The declarative system (which is usually assumed to contain ideas and experiences that have been repressed) constitutes a relatively small proportion of the unconscious mind. More extensive by far is the procedural unconscious, which consists of nonverbal aspects of experience that were never repressed, because they were shaped outside of awareness from the beginning, and are inaccessible to introspection and thus to interpretation. (Greenberg, 2005, p. 223)
Indeed, these emotional, procedural, preverbal, and pre-explicit systems form the backdrop for the later verbal cognitive functions and behaviors because those systems emerge prior to explicit awareness. Given the current state of knowledge in psychology and neuroscience this is no longer very surprising as it is now widely acknowledged that much of human mental processing and behavior is acquired and operates in a largely nonconscious manner (Solms & Turnbull, 2004).
These patterns of behavior emerged and persisted because they were beneficial for the individual, at least in some contexts. In the example above we were addressing one behavior (eating) that is based upon multiple behavioral choices, reinforced daily and going back decades, which early in that person’s development made them very happy or very sad, thus providing a strong emotional connection to the behavior. The learning of the behavioral repertoires that comprise these habits and the emotional connections to the behaviors are formed before the development of language and hippocampal-dependent explicit memory, making a behavior such as eating more dependent upon context and consequence than upon verbal rules and logic. Like other behavioral, cognitive, and emotional responses that emerged adaptively prior to the development of expressive language and the more fully developed capacity for explicit memory, the eating behaviors were prompted and reinforced subtly yet substantially in a manner that didn’t require later conscious recollection. Even after the emergence of language and explicit memory, the shaping and perpetuation of such behaviors can continue in the same fairly mindless way, open to the influence of contextual cues we are not fully aware of and yet firmly rooted in the structure of operant conditioning. (For a review of mindless eating and the importance of learning and context, see Wansink, 2006).
Social Behavior and Operant Conditioning
Most of us are quite familiar with the distinction between classical (or Pavlovian) conditioning and operant (or Skinnerian) conditioning. A rather simplistic way of distinguishing between the two has been to state that classical conditioning is involuntary and operant conditioning is voluntary. To some degree this is true when considering neurologically intact individuals. Complex behaviors such as riding a bike, driving a car, or playing a musical instrument generally involve a great deal of mental effort, attention, and intention when we set about learning them: the focusing of this attention and effort is arguably the purview of the prefrontal cortex (Rossi, Pessoa, Desimone, & Ungerleider, 2009). And yet, once they are learned, these behaviors can be executed automatically in an appropriately and adaptive fashion. Research into the neuropsychology of operant conditioning when contrasted with classical conditioning has revealed that both forms of learning can be acquired without conscious memory of the conditioning being necessary for the behavior to be subsequently repeated. Famously, patient HM, after bilateral ablation of the temporal lobes, was able to acquire and improve learned motor behavior over repeated trials, all without explicit memory of the previous exposures to the learning context (Corkin, 1968). Neuropsychological patients with temporal lobe damage, like HM, have been able to learn operant conditioning tasks without conscious recollection of the acquisition. While temporal lobe damage does not impair learning of this sort, damage to the basal ganglia notably does.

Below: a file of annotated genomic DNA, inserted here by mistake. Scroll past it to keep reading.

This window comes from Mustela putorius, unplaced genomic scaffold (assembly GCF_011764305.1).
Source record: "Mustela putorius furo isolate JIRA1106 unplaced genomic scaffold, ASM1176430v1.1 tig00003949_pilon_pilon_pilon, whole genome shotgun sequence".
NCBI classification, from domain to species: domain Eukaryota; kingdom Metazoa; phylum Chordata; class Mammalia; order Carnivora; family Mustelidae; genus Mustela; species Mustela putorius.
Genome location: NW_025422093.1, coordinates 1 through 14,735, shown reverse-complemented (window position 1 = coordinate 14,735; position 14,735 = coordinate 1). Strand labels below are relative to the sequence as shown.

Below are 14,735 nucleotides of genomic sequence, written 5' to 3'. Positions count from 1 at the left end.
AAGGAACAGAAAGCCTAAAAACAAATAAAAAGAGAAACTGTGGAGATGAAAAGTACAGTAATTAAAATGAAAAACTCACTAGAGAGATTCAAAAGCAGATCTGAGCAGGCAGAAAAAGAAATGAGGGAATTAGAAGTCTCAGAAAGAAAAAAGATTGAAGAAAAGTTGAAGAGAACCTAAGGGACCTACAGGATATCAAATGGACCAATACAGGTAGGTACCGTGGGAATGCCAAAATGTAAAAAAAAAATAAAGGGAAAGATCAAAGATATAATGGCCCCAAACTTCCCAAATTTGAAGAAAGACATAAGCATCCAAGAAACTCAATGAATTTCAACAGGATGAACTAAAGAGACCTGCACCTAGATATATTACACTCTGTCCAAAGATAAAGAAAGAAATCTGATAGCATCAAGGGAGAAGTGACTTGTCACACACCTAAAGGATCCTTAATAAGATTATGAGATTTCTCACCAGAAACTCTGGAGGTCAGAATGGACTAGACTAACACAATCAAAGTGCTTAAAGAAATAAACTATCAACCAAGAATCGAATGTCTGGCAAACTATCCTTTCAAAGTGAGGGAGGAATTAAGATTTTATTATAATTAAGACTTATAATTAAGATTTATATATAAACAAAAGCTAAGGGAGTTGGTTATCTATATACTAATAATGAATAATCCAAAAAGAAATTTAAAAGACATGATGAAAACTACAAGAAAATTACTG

To more fully appreciate the extent to which socially significant behaviors are created and maintained by elements of operant conditioning, we could look to instances where adaptive nonverbal social behavior notably and consistently fails, specifically in the behavior of those meeting the diagnostic criteria for autistic spectrum disorders. The behavioral omissions that parents often notice first are the failure of the child to make eye contact or to produce and/or respond to facial emotional displays (Falck-Ytter, Bölte, & Gredebäc, 2013). Such methods of communication are employed before verbal communication has developed, and, for most children, are inherently reinforcing or punishing. When these behaviors fail to progress adaptively, one of the ways that has been shown to therapeutically address these deficits (though not in a universally effective manner) is the utilization of operant conditioning techniques through applied behavior analysis—essentially taking the social behaviors that we often take for granted and breaking them down into discrete units and unambiguously reinforcing these units (Keenan, Henderson, Kerr, & Dillenburger, 2006).[Content protected for subscribers only]